The first question arose in the wake of a Jan. 23 fire at the Strawberry Store: Why didn’t the hometown Strawberry Fire District respond?
After all, the district’s Old Strawberry Road fire station is far closer to the store than the Pinecrest or Twain Harte departments — which did send engines. And, in fact, those visiting crews halted the flames before they spread from an upstairs apartment to the store itself.
Union Democrat reporter Ashley Archibald’s Jan. 29 story, which aimed to answer that question, gave rise to several more concerns — including whether the Strawberry District’s taxpayers are getting their money’s worth and how small departments like it fit into Tuolumne County’s overall firefighting strategy.
Bottom line: Nobody was at the Strawberry station when the Saturday store fire broke out and nobody with the district apologized.
“We don’t expect to be the first responder,” said Fire Board President Robert Rutherford, adding that his volunteers often show up in their own cars “as backups” and provide information about the community’s apparently complicated water system to on-scene firefighters.
For this somewhat unusual service, district property owners collectively pony up about $55,000 annually. And, as the district does not respond to wildfires, this assessment covers only a handful of structure fires each year.
Of course, the 12-volunteer district doesn’t spend that kind of money fighting fires, which may be why the directors have stockpiled some $200,000. The size of this reserve — nearly four times the agency’s annual income — would make other fire departments green with envy in this era of limits.
But it also must make Strawberry voters and taxpayers wonder if they’d rather have the cash working for better fire protection than sitting in a bank.
The story gave rise to other key questions:
• Are Strawberry’s volunteers trained to state standards? And if so, how many are certified?
• Does the district have mutual aid agreements with other districts? And if so, how often do Strawberry firefighters go beyond the district’s boundaries?
• Who answers medical aid calls in the district? And who pays for that?
• Are the district’s 60 voters and the owners of the 382 lots within it aware of these issues and concerns?
The answer to that last question is not necessarily yes.
For a public agency, the Strawberry Fire District seems less than transparent:
• A new director reported she has asked several times for the district’s bylaws without success.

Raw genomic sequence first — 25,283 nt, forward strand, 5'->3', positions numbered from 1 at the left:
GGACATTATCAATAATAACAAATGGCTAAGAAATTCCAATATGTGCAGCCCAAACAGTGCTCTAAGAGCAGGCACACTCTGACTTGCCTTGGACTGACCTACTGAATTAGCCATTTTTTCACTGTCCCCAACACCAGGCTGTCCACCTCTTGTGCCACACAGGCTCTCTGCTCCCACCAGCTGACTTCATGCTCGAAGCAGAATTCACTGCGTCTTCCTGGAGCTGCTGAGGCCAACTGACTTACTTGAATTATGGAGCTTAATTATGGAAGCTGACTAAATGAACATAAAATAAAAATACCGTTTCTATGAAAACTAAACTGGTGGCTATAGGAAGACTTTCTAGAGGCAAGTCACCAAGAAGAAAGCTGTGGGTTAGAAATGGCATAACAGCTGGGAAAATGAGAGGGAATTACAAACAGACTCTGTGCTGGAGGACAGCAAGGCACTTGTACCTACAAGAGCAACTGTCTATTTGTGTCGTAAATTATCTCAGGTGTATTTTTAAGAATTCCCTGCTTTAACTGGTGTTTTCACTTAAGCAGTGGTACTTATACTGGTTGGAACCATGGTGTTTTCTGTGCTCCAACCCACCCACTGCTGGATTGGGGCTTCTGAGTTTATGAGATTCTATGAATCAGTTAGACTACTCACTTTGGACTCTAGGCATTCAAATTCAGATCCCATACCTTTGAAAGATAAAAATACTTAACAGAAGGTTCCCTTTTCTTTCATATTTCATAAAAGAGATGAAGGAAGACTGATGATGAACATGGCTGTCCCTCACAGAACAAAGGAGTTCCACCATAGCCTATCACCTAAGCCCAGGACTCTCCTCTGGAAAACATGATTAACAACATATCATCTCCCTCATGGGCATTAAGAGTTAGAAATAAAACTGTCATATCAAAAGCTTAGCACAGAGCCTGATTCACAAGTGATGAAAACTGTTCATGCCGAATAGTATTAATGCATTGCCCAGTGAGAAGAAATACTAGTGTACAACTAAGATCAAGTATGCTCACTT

• Although the five-member board is theoretically chosen by voters, county elections officials cannot remember a single contested election over several decades. And, in 2007, only one candidate filed for four available board seats — an unmistakable indicator of apathy and disinterest. Seats have instead filled by appointment and volunteers.
• Although district staff members insist there is a mutual aid agreement with other county departments, no one thus far has produced it.
When Strawberry residents in July of 1957 voted overwhelmingly to form the fire district, one must assume they did so to fill a pressing need.
In 1988, voters rejected a proposed four-year tax hike to help the then-financially strapped district. But at the same time they rejected an advisory measure calling for dissolution of the department, which would mean local calls would be turned over to the Pinecrest station.
Yet, as it did last month, Pinecrest is answering calls anyway — and is getting paid nothing for it. Meanwhile, Strawberry property owners continue to pay an average of more than $142 per lot each year for, well, not much.
Some may shrug, figuring that the tiny district is free to set its own course, no matter how hazardous or unproductive it may seem.
But at the same time, Strawberry is part of countywide firefighting strategy involving Cal Fire, the Tuolumne County Department and other districts. These parts should work efficiently and economically both for the good of individual communities and the county as a whole.
With this in mind, it is time for Strawberry’s residents to answer questions that have arisen in the wake of the Jan. 23 fire, and perhaps address a larger issue:
Can the district justify its continued existence?